Sardines and Bonfires

Once again it’s time to gather around a bonfire on the beach, eat sardines and celebrate the eve of San Juan, which coincides approximately with Midsummer’s Eve. In the Christian calendar the 24th of June is the feast of St John the Baptist, or as he is known in Spain, San Juan. The shortest night of the year, known as Midsummer’s Eve or the Summer Solstice, is in June but the date varies according to the calendar—this year it falls on June 20th —but it is usually either 20th or 21st June. It has been foremost to pagan worship for centuries. Ancient peoples, for whom the seasons and the fertility of the land were central to their existence, burned fires on that night to symbolise the power of the sun and to help renew its energy.
Many of these old pagan traditions have been handed down and repeated every year. In some regions, if you jump over the bonfire nine times on that evening, it is said that you will be protected from evil spirits. In the Málaga area, three times is sufficient and you will meet the man you’ll marry. Naturally you have to wait until the bonfire has burnt down somewhat before you try to jump over it, otherwise you’ll have worse things to worry about than evil spirits or a forthcoming wedding. ​


Another tradition, especially in the north of Spain, is to collect herbs such as rue, rosemary, fennel and lemon verbena. You can either hang a bunch of them in your doorway or leave them in water for a few hours, and then wash your face in the scented water. This will guarantee you good health for the rest of the year. In coastal areas, women who bathe in the sea on that night are said to become fertile. In Málaga people still like to dip their feet in the sea after midnight to ensure they remain eternally beautiful, or have good luck.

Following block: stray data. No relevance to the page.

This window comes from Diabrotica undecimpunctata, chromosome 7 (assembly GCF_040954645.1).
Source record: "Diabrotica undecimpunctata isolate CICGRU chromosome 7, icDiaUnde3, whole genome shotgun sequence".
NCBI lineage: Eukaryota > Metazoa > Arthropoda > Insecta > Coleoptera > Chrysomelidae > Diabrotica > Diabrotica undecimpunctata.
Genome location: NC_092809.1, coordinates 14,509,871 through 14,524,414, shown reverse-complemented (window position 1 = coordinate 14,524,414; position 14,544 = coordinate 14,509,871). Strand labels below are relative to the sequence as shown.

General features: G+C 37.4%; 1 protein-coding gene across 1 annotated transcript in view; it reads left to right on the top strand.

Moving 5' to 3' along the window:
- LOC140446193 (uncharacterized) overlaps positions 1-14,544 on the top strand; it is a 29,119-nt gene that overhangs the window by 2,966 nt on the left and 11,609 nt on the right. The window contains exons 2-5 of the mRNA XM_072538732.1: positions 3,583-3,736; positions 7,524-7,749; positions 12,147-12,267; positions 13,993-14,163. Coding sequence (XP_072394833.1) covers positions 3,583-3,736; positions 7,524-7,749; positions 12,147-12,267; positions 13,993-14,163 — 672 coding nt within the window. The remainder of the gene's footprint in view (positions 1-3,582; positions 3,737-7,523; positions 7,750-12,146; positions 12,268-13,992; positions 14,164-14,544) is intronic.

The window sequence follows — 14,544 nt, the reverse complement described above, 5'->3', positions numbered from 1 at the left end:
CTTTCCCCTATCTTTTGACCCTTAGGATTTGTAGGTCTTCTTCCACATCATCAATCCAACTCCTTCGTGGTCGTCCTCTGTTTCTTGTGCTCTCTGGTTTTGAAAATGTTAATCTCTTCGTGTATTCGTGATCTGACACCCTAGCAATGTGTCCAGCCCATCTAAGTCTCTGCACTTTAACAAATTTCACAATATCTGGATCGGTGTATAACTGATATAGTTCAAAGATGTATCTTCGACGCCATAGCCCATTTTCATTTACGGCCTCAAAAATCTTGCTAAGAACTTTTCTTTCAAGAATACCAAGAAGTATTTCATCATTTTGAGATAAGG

But it’s the line of glowing bonfires that stretches along the beach on that night, that is the most spectacular part of the celebration. In some areas people write their wishes on pieces of paper and burn them; in other parts of Spain they make a huge guy from cloth, sawdust and paper and burn it on the bonfire.
The basic ideas behind these pagan traditions are plain, the herbs and plants are good for your health, fire is a protection against evil spirits and water has a purifying effect.
The reason the Christian church has chosen the Summer solstice as the Feast of St John the Baptist on 24th June, is because John the Baptist was said to be six months older than Jesus. As 25th December was nominated as the birthday of Christ then that made John’s birthday in June. As with many things in the religious calendar, on the eve of San Juan we find a blend of Christian and pagan beliefs.


As for the sardines, well they are definitely good for your health, as they are high in Omega 3 polyunsaturated fatty acids. They are also very plentiful and in June are at their best.
So, I for one, am looking forward to a warm evening on the beach near where I live, eating sardines and watching other people jumping over the bonfires. I might venture down to the sea and wash my feet; after all who knows?

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Joan Fallon is a writer and novelist living in Spain.

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